The is/ought gap
"Humans have not evolved to be monogamous; the survival of the species
depends on diversity."
Fiona Horne, 8 March 2003, The Guardian Weekend
In case you haven’t heard of Fiona Horne, this multi-talented antipodean is a rock
star, journalist, author, model and witch. Seriously. She’s written five books
on witchcraft, including Witchin’: A Handbook for Teen Witches. Like it or not,
what this person says gets published and listened to.
Judge for yourself whether this is a good thing. When asked "How often
do you have sex?" Horne replied, "Every orgasm is a sacred offering
to the universe." When asked if she believed in life after death, she replied,
"The energy that we are has to go somewhere." A witch’s wisdom or
wacky Wicca waffle? I’ll let you be the judge.
Her musings on evolution were in response to the question "Do you believe
in monogamy?" Her answer would seem to suggest that she doesn’t, but in
fact she doesn’t give a direct answer and her reply doesn’t help us decide whether
she means yes or no.
Horne’s reply makes two factual claims: that we have not evolved to be monogamous
and that diversity is essential to the survival of the species. Horne has the
backing of most evolutionary psychologists for the first, since they would agree
that strict monogamy is not the behaviour pattern evolution has favoured. However,
the second part of her claim – that "the survival of the species depends
on diversity" – is something of a non sequitur. There is, after all, no
evidence that the strict practice of monogamy would threaten the "diversity"
required for human survival. The main kind of diversity required for the species
to flourish is a mixing of the gene pool, and this is threatened by excessive
in-breeding, not monogamy.
So the only pertinent point made is that we have not evolved to have a propensity
for monogamy. But even if that is true, the question was about whether Horne believed
in monogamy. Normally we take this to be a question about whether someone thinks
monogamy is a good thing. (Clearly she’s not being asked whether she thinks
monogamy exists.) If this is the question, how can talking about evolution even
begin to answer it?
The problem is that the story of our evolution can only tell us facts (or perhaps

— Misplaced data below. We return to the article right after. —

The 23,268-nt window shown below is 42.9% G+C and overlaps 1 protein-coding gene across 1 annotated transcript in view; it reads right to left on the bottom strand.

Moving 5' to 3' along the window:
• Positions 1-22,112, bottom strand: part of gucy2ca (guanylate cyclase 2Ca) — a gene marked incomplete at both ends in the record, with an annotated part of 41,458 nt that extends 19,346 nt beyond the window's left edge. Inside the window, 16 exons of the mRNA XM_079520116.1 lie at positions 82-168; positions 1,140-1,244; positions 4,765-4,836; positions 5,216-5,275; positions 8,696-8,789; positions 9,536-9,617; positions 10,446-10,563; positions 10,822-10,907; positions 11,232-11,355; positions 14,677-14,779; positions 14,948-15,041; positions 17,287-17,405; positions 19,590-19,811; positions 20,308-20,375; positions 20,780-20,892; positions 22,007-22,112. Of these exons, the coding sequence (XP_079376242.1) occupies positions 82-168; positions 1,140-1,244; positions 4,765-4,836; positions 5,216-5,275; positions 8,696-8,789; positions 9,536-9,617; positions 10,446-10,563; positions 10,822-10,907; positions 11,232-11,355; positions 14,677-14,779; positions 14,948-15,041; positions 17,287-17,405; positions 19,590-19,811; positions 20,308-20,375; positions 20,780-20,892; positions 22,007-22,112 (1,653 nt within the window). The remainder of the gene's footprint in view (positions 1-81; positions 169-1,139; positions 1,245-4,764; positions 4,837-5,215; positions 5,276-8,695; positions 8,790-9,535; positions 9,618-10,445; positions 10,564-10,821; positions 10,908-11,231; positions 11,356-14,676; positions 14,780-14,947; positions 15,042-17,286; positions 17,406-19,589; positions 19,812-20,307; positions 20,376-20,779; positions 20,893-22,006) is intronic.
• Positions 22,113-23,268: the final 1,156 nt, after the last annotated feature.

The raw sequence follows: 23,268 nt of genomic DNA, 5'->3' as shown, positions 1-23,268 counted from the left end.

we should say in this case hypotheses) about why humans have certain predilections
for particular types of behaviour. What it can’t do is tell us whether we should
act on these predilections or not. Indeed, morality as normally understood surely
does require us to sometimes go against our evolved predispositions. For example,
many evolutionary psychologists would say that we have evolved to put the welfare
of our close kin above that of strangers. But that would not make it right to
favour a job application from a relative over a better-qualified stranger. What
is right is not necessarily what we are most disposed to do.
The general point is that nothing about what we ought to do necessarily follows
from what we actually do, or have predispositions to do. This is known as the
is/ought gap, and was first expressed in a
famous passage from David Hume’s A Treatise of Human Nature. Hume’s point
is a simple logical one. No statements of values (what "ought" to
be) follow from any premises which simply describe facts (what "is").
If you want to reason from the fact that kicking people causes pain to the conclusion
that you ought not kick people without good reason, you cannot do so unless
you introduce a statement of values, such as "causing pain without good
reason is wrong". You have to put values in to get values out: they are
never simply generated from the facts.
The debate over the is/ought gap has got quite sophisticated and many philosophers
argue that the gap is not unbridgeable. However, even if the gap can be bridged
it needs some clever reasoning and demonstration for it to be done. What cannot
be justified is a leap from facts to values with no demonstration of how this
can happen. And certainly to answer a question about values with a stark statement
of fact, as Ms Horne did, is not to answer the question at all, no matter what
the respondent thinks.